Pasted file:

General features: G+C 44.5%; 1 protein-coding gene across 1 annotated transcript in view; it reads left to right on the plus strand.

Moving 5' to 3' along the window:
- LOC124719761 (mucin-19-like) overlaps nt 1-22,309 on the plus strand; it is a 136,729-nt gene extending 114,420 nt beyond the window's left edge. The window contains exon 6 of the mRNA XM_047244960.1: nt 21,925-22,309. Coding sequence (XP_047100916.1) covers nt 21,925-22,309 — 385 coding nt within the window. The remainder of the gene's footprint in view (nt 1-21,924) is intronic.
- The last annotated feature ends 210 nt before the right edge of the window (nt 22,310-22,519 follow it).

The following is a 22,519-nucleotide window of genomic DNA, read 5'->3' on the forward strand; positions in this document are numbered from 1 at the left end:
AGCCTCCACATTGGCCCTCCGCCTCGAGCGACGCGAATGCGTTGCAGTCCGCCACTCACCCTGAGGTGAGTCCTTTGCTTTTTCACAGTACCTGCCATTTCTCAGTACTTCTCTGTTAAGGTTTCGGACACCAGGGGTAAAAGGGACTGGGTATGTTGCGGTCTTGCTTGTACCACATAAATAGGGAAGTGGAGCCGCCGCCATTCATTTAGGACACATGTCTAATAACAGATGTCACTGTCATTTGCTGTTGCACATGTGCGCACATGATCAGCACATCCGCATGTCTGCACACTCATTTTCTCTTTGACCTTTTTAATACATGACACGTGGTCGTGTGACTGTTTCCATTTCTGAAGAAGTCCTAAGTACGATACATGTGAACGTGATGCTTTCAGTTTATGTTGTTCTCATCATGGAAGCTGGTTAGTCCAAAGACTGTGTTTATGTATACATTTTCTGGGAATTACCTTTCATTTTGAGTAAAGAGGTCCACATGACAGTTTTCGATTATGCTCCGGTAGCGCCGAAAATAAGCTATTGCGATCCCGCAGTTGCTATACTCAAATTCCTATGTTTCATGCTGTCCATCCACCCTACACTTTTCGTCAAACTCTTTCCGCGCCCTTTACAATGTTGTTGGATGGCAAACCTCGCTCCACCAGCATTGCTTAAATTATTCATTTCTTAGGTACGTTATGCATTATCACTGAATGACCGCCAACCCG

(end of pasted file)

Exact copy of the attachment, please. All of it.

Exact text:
General features: G+C 44.5%; 1 protein-coding gene across 1 annotated transcript in view; it reads left to right on the plus strand.

Moving 5' to 3' along the window:
- LOC124719761 (mucin-19-like) overlaps nt 1-22,309 on the plus strand; it is a 136,729-nt gene extending 114,420 nt beyond the window's left edge. The window contains exon 6 of the mRNA XM_047244960.1: nt 21,925-22,309. Coding sequence (XP_047100916.1) covers nt 21,925-22,309 — 385 coding nt within the window. The remainder of the gene's footprint in view (nt 1-21,924) is intronic.
- The last annotated feature ends 210 nt before the right edge of the window (nt 22,310-22,519 follow it).

The following is a 22,519-nucleotide window of genomic DNA, read 5'->3' on the forward strand; positions in this document are numbered from 1 at the left end:
AGCCTCCACATTGGCCCTCCGCCTCGAGCGACGCGAATGCGTTGCAGTCCGCCACTCACCCTGAGGTGAGTCCTTTGCTTTTTCACAGTACCTGCCATTTCTCAGTACTTCTCTGTTAAGGTTTCGGACACCAGGGGTAAAAGGGACTGGGTATGTTGCGGTCTTGCTTGTACCACATAAATAGGGAAGTGGAGCCGCCGCCATTCATTTAGGACACATGTCTAATAACAGATGTCACTGTCATTTGCTGTTGCACATGTGCGCACATGATCAGCACATCCGCATGTCTGCACACTCATTTTCTCTTTGACCTTTTTAATACATGACACGTGGTCGTGTGACTGTTTCCATTTCTGAAGAAGTCCTAAGTACGATACATGTGAACGTGATGCTTTCAGTTTATGTTGTTCTCATCATGGAAGCTGGTTAGTCCAAAGACTGTGTTTATGTATACATTTTCTGGGAATTACCTTTCATTTTGAGTAAAGAGGTCCACATGACAGTTTTCGATTATGCTCCGGTAGCGCCGAAAATAAGCTATTGCGATCCCGCAGTTGCTATACTCAAATTCCTATGTTTCATGCTGTCCATCCACCCTACACTTTTCGTCAAACTCTTTCCGCGCCCTTTACAATGTTGTTGGATGGCAAACCTCGCTCCACCAGCATTGCTTAAATTATTCATTTCTTAGGTACGTTATGCATTATCACTGAATGACCGCCAACCCG